Virginia Pollutant Discharge Elimination System Permit
A power plant is likely to require an individual and/or general VPDES permit. The individual permit would contain limitations for any material that is present in sufficient quantities to lead to a violation of the Virginia Water Quality Standards (9VAC25-260). In the case of power plants, the most likely materials that could do this are various metals and toxic materials contained in the chemicals used for cooling, or biocides that may be used.
A stormwater general permit likely would be needed for construction activities (these are permitted through the Department of Conservation and Recreation), and a long-term stormwater permit likely would be included in the individual VPDES permit.
Virginia Water Protection Permit
A power plant likely will need a Virginia Water Protection permit for water withdrawal. The VWP permit is Virginia's certification under Section 401 of the Clean Water Act that the applicant's activity or discharge to surface waters will not violate water quality standards or state water control laws. Federal permits also would be needed for discharge of dredge material or fill in a waterway or wetland, or for work or construction in a navigable waterway. Without the VWP permit, the federal permits will not be issued.
For example, a power plant that needs to build a new intake structure would need a Virginia Water Protection permit because of the discharge of fill material that is used to build the intake. The federal permit that is also a prerequisite is the Section 404 permit from the Army Corps of Engineers for the discharge of fill material.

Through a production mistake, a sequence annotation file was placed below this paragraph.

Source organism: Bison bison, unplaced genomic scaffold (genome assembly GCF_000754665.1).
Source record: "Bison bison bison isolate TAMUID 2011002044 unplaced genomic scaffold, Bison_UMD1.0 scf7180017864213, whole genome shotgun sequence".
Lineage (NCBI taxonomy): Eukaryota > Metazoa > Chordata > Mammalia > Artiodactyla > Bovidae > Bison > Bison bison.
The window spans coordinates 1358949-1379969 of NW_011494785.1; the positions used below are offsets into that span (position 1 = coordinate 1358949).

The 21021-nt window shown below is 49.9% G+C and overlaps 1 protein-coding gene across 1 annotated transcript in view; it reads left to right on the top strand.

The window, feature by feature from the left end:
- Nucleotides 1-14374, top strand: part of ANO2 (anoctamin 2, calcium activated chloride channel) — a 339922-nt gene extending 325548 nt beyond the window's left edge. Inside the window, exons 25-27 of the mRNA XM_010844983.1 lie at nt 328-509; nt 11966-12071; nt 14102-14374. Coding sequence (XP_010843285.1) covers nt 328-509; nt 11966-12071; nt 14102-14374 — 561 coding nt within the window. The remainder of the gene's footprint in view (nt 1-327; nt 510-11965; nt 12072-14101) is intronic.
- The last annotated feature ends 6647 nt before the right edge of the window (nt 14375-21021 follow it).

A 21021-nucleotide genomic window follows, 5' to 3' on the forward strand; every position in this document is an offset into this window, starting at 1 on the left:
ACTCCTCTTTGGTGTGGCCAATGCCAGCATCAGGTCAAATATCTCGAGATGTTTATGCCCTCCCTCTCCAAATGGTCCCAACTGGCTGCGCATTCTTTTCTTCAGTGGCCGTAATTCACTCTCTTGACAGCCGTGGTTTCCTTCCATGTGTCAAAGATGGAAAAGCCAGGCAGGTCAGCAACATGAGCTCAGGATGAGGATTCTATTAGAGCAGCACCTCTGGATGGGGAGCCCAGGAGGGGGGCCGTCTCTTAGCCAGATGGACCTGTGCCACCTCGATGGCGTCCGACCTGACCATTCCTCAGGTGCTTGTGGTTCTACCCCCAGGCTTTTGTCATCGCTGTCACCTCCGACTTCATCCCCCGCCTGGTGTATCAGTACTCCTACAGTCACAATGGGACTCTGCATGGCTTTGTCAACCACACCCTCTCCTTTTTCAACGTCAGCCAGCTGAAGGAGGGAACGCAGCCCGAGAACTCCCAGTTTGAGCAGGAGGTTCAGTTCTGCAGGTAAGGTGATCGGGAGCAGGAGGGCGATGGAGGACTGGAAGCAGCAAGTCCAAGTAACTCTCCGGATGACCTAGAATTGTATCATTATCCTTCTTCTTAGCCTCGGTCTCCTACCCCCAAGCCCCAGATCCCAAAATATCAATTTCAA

Power plants need varying amounts of water, depending on the size of the plant and the thermo-mechanical processes used to generate electricity and cool the equipment. For example, an 880-megawatt coal-fired power plant may use an average of about 11 million gallons of water per day. The power plant may use cooling towers, in which waste heat is dissipated by converting liquid water into water vapor. The water vapor is "lost" to the atmosphere and does not return directly to the river from which it was taken. The term applied to the water that is converted to water vapor is "consumptive use." Power plants that use cooling towers usually have high rates of consumptive use, about 80 percent of the amount of water that is withdrawn.
Another common cooling process is called "once-through cooling." Water is taken though the power plant one time and is used to take away waste heat. This process warms up the water but returns almost the same amount to the stream as was withdrawn. With this process, consumptive use rates are low.
However, there are two main concerns with once-through cooling. It can heat up the stream that receives the discharge and harm the aquatic life - this would be a violation of the water quality standards for temperature. The second concern is that the fish eggs, fish larvae and small aquatic organisms can be damaged or destroyed if they are caught on the intake screen or drawn into the cooling system. For these reasons, new projects generally do not use once-through cooling.
Some power plants use relatively low amounts of water if they are small or use an air cooling process. Different types of fuels require different amounts of water.
To obtain a Virginia Water Protection permit, an applicant must file a joint permit application with the Virginia Marine Resources Commission. The joint permit application form serves as a permit application to DEQ, VMRC and the Army Corps of Engineers.